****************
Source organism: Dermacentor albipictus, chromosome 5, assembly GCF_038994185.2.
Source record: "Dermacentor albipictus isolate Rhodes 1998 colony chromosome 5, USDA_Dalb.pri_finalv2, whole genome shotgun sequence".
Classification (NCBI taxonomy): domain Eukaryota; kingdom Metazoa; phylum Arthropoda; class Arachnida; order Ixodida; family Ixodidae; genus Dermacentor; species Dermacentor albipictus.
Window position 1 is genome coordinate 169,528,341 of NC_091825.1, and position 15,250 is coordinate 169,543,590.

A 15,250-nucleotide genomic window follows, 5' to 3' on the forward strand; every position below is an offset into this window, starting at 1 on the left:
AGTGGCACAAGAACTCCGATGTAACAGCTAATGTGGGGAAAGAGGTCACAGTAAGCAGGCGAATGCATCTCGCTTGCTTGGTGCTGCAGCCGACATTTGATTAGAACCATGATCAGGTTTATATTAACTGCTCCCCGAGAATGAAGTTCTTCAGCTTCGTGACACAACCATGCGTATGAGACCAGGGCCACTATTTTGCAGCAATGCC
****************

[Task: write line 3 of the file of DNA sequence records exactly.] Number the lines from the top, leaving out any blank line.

Classification (NCBI taxonomy): domain Eukaryota; kingdom Metazoa; phylum Arthropoda; class Arachnida; order Ixodida; family Ixodidae; genus Dermacentor; species Dermacentor albipictus.